The current climate of the airline industry is reminiscent of the early days of the Internet, as the biggest companies try to keep up with smaller, leaner competitors with fresh ideas.
The financial woes of the major airlines only got worse in 2002. United and US Airways both declared bankruptcy, and Delta and Continental (the only two airlines to have reported their full-year results at this writing) lost nearly $1.8 billion combined.
By contrast, JetBlue and Southwest stayed in the black last year. These so-called “low-cost” airlines, which are less expensive to operate and more customer-focused, are driving the airline industry by forcing it to run more efficiently.
Airlines with names you may not know?like JetBlue, AirTran, and Spirit?have the fewest fees and the least restrictive rules. Even better for consumers, they’re the companies responsible for keeping fares low.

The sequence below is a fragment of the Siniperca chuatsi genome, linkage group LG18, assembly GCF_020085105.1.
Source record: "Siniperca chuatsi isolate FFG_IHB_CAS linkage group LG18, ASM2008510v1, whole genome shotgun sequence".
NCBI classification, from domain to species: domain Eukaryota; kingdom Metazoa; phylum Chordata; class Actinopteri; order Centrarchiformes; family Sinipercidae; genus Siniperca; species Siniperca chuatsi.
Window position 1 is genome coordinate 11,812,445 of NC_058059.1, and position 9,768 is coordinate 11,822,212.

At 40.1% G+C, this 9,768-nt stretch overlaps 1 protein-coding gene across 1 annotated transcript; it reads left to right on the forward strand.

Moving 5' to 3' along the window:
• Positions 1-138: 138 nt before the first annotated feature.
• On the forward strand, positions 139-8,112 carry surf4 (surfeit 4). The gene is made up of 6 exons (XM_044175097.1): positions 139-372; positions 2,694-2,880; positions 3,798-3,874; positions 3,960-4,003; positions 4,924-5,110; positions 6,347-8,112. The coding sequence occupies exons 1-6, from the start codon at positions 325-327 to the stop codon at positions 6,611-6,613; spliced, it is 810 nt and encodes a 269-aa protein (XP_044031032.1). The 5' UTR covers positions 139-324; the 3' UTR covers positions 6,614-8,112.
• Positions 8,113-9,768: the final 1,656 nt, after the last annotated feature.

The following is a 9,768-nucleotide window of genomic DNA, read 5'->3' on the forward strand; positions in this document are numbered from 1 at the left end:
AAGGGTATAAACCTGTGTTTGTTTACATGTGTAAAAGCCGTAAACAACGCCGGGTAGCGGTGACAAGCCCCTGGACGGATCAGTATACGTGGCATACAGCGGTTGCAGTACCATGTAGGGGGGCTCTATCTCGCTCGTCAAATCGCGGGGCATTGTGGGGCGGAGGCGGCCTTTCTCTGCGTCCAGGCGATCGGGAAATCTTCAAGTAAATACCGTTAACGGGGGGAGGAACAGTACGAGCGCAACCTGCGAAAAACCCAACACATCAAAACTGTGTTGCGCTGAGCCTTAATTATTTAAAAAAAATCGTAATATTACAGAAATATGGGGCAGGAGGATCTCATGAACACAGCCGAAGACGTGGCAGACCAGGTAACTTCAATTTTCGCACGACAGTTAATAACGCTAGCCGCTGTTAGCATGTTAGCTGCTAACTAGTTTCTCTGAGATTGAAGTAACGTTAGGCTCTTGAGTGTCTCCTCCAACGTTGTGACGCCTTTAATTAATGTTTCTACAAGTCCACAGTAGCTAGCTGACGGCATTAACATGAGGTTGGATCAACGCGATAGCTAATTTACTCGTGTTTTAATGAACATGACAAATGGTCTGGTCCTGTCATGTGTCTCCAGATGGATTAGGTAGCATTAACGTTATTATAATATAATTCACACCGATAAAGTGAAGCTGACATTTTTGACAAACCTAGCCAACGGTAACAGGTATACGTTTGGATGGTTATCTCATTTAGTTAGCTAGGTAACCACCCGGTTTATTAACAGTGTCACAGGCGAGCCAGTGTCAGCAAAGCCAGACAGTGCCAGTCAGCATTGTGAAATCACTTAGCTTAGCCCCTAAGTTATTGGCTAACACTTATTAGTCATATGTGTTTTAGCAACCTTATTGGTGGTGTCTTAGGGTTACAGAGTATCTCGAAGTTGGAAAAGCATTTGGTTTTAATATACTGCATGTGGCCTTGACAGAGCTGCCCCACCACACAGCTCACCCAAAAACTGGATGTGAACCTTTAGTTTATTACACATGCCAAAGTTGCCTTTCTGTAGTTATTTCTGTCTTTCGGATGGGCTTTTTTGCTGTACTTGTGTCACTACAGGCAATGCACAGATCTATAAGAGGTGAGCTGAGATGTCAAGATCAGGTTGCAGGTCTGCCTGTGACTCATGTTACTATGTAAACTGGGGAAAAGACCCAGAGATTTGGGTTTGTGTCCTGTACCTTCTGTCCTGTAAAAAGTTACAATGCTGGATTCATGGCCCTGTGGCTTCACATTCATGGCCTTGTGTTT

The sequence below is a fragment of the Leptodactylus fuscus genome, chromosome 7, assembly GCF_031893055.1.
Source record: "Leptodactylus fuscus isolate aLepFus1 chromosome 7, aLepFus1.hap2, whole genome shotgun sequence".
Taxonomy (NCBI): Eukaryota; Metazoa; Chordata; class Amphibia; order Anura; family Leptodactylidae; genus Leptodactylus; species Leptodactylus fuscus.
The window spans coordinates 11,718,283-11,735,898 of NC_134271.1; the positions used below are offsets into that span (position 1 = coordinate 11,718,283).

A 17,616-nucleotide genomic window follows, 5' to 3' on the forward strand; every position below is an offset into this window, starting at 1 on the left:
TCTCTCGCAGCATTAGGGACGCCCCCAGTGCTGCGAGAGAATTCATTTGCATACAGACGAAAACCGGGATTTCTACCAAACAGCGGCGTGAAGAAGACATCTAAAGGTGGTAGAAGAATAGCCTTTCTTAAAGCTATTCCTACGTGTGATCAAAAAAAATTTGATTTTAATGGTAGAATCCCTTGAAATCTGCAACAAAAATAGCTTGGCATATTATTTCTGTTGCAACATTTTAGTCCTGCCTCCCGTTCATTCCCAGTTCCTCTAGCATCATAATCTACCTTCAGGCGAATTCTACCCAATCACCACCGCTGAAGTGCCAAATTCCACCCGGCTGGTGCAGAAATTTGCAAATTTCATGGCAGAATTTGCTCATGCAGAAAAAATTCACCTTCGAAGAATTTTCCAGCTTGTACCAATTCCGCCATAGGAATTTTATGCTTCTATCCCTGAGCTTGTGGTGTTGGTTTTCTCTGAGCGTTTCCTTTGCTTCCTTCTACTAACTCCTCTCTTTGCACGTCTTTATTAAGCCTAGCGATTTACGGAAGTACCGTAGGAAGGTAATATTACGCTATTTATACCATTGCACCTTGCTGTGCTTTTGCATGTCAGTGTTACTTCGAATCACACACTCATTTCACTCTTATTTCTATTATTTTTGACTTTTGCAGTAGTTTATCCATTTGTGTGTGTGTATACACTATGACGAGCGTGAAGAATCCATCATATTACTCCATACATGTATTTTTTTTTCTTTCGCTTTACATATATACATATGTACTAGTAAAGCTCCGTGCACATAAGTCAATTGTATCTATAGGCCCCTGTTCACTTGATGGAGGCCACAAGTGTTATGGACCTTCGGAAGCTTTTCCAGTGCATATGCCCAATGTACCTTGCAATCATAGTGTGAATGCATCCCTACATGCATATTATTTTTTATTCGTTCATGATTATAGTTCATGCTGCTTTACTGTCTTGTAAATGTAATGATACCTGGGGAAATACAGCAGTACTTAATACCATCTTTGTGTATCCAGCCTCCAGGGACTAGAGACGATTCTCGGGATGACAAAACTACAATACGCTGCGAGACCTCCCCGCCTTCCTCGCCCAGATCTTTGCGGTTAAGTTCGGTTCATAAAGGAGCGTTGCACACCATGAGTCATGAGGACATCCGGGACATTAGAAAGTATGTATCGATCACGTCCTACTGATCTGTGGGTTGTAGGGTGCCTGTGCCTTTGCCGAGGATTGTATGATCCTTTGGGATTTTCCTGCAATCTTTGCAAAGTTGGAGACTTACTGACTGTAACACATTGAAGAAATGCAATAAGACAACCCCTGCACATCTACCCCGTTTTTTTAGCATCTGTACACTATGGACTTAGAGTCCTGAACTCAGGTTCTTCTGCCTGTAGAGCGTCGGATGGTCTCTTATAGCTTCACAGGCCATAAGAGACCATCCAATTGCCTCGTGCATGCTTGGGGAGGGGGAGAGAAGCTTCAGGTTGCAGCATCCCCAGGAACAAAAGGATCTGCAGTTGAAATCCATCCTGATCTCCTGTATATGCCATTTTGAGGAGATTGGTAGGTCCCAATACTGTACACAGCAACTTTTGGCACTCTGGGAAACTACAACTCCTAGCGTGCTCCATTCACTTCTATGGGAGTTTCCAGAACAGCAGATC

The best fare sales are often initiated by the small airlines, usually on a regular schedule. AirTran, for example, announces a new systemwide sale every four to six weeks. Delta, its main competitor in Atlanta, usually moves quickly to match its fares, which helps keep prices down on any routes they both fly.
By contrast, many of the sales offered by big airlines don’t provide as good value. On January 2, American announced a sale that it touted as 40 percent off its regular fares. But the prices it quoted were typical for winter travel, and in some cases, were much higher than the low-cost alternative. For example, American offered flights from New York to Los Angeles for $318 round-trip; a sale fare on the same route from Southwest or ATA costs $198.
If you’re fortunate enough to have a low-cost carrier flying into your home airport, you’ll pay lower prices than you would without that competition. But sometimes you can use a less popular, alternate airport and realize the same savings.
For example, Chicago-bound travelers can’t use a low-cost carrier to fly into O’Hare, but by using Midway, on the city’s south side, they can fly on Southwest. You can fly to Los Angeles on JetBlue, if you’re willing to go to Long Beach instead of LAX. As an extra benefit, those small airports are often less crowded and easier to navigate.
For nine major metropolitan airports, we’ve listed the alternate airports and the low-cost carriers which serve them: